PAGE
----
Sachin Tendulkar Rahul Dravid
Sachin Tendulkar and Rahul Dravid during a match.Reuters

Today (January 11) is Rahul Dravid's 45th birthday. The former Indian captain is one of the nicest and most appreciated cricketers in the world. After retirement, he has taken up coaching and is currently in New Zealand with the India Under-19 team for World Cup.

Cricket is a gentleman's game and Dravid always played it that way. He is one of the most respected persons in the sport. He is a role model for millions of youngsters on and off the field. In an impeccable career spanning 15 years, Dravid achieved a rare double of 10,000 runs in both Test and ODI formats.

For any crisis, Dravid was the go-to man for India. He batted at number three in Tests and rescued the side on many occasions. He played 164 Tests (13,288 runs), 344 ODIs (10,889 runs) and one T20I (31 runs).

Dravid was one of those cricketers who played the game in an exemplary way. However, there was one incident in his career when he left his team-mate and batting legend Sachin Tendulkar "shocked" and "upset".

Indian fans will remember Multan Test in 2004 for three major reasons. One - Virender Sehwag (309) became the country's first-ever triple centurion. Second - India won a Test for the first time in Pakistan (innings and 52 runs). Third - Dravid declared India's innings with Tendulkar stranded on 194.

Dravid's decision to declare India's first innings at 675/5 declared in 161.5 overs left many baffled as Tendulkar was nearing his double century. What transpired in the dressing room was revealed only years later when Tendulkar wrote his autobiography Playing It My Way.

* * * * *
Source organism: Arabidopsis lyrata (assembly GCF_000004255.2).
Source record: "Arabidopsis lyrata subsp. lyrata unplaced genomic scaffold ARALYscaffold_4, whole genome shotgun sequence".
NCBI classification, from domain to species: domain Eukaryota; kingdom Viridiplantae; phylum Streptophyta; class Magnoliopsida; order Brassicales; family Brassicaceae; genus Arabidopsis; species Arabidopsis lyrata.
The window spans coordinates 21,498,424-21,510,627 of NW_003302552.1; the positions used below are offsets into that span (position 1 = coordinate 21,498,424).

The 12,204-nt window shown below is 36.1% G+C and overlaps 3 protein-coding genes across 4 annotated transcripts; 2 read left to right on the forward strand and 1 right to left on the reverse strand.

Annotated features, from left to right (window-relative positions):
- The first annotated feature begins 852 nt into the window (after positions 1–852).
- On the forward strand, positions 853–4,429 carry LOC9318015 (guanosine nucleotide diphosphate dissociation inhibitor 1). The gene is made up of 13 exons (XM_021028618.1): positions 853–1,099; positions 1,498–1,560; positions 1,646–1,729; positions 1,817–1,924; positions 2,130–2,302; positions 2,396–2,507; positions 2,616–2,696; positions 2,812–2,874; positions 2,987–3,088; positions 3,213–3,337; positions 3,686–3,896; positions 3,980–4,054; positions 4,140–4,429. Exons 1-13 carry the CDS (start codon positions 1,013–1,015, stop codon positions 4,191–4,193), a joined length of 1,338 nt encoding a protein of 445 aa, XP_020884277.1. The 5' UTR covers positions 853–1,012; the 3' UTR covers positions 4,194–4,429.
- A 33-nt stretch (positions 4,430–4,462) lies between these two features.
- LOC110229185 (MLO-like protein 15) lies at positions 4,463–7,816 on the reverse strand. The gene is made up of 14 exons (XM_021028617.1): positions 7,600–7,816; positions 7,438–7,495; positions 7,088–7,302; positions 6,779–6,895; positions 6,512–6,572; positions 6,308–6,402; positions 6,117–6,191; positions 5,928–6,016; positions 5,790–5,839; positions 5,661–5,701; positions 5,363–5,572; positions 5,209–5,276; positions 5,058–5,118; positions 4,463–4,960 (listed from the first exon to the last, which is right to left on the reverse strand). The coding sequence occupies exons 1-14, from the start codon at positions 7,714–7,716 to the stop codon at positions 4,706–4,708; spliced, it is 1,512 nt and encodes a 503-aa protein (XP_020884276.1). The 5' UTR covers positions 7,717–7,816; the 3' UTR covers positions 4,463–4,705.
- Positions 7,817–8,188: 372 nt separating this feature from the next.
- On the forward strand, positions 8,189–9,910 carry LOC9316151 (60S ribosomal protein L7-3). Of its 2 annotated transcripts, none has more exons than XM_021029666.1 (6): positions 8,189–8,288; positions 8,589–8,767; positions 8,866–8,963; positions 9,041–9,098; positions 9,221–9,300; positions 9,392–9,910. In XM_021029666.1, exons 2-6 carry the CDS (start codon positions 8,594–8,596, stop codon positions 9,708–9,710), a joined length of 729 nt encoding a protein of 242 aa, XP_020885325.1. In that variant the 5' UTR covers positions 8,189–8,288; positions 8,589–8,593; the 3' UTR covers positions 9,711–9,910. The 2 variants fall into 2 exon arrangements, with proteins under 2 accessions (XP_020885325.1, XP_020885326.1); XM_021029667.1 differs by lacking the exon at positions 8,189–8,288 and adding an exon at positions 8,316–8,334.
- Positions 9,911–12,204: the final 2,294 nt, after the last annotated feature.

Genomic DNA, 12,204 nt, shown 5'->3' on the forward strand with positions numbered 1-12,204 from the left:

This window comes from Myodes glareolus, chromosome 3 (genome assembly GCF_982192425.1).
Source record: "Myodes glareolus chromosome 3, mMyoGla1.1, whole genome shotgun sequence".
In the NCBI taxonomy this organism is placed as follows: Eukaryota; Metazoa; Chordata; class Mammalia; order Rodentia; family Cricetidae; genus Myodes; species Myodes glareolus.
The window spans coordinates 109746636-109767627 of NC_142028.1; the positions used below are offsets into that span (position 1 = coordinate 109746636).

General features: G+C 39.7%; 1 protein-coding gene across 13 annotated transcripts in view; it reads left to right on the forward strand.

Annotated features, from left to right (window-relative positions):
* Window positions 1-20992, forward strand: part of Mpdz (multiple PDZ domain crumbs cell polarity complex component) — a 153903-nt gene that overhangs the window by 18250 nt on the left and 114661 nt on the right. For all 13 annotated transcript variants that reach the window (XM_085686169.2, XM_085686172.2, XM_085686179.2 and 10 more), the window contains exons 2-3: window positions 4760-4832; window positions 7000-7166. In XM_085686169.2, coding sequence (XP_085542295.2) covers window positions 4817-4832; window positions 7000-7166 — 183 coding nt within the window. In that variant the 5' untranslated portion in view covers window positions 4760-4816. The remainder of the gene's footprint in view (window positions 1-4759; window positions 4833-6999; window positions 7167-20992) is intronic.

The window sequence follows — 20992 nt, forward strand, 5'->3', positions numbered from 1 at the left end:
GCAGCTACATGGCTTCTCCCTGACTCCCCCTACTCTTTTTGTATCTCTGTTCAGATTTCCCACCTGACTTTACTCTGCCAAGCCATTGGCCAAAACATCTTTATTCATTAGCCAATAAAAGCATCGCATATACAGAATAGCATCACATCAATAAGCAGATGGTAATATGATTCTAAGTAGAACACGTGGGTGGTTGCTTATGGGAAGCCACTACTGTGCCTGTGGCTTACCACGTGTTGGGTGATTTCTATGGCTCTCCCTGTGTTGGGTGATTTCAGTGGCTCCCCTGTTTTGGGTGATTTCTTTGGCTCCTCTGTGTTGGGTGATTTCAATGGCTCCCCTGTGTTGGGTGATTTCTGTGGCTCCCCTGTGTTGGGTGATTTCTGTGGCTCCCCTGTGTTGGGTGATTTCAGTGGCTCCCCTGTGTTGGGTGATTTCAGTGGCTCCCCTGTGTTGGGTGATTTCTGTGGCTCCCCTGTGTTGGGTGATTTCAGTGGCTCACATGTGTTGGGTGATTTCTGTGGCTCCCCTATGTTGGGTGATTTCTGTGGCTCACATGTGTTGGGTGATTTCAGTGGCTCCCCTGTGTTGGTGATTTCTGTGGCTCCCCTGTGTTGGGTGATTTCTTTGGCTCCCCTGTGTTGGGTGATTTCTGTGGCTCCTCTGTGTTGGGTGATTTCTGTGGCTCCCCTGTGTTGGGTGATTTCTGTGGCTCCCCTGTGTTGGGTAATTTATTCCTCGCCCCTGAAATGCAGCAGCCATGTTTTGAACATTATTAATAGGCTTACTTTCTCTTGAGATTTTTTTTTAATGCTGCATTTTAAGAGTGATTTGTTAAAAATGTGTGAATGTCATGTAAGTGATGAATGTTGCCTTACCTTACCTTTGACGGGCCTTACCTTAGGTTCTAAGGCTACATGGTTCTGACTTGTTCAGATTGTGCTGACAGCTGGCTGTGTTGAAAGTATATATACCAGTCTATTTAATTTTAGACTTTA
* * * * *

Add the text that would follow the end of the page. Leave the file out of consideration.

Tendulkar wrote he was "fuming" after Dravid, the stand-in skipper for the injured Sourav Ganguly, called a halt to India's batting.

Sachin Tendulkar Rahul Dravid 2007 World Cup
Tendulkar and Dravid are pictured in Mumbai on February 20, 2007, before going to World Cup 2007 in the West Indies.Reuters

"I was shocked as it did not make any sense. It was Day 2 of the Test match and not Day 4, as it had been in Sydney, a month earlier," Tendulkar wrote in his book.

He added, "Disappointed and upset, I made my way back to the dressing room and could sense that the whole team was surprised at the decision (Dravid declaring with me stranded at 194). Some of my team-mates perhaps expected me to throw my gear about in the dressing room in disgust and create a scene. However, such things are not in me and I decided not to say a word to anyone about the incident.

"I calmly put my batting gear away and asked John Wright for a little time before I went out to field because I was feeling a little tight after batting for so long. Inside, I was fuming."

The Master Blaster also wrote that he told Dravid that he should be "left alone".

"I assured Rahul that the incident would have no bearing on my involvement on the field, but off the field, I would prefer to be left alone for a while to come to terms with what had happened," Tendulkar said.

Tendulkar, however, mentioned that the incident had no bearing on their friendship.

"Despite this incident, I am glad to say Rahul and I remained good friends and even on the field, our camaraderie remained intact until the end of our careers. We continued to have some good partnerships and neither our cricket nor our friendship was affected," Tendulkar, who played in a world record 200 Tests and 463 ODIs, said.

He also wrote that coach John Wright and Ganguly apologised on the same day for what had happened.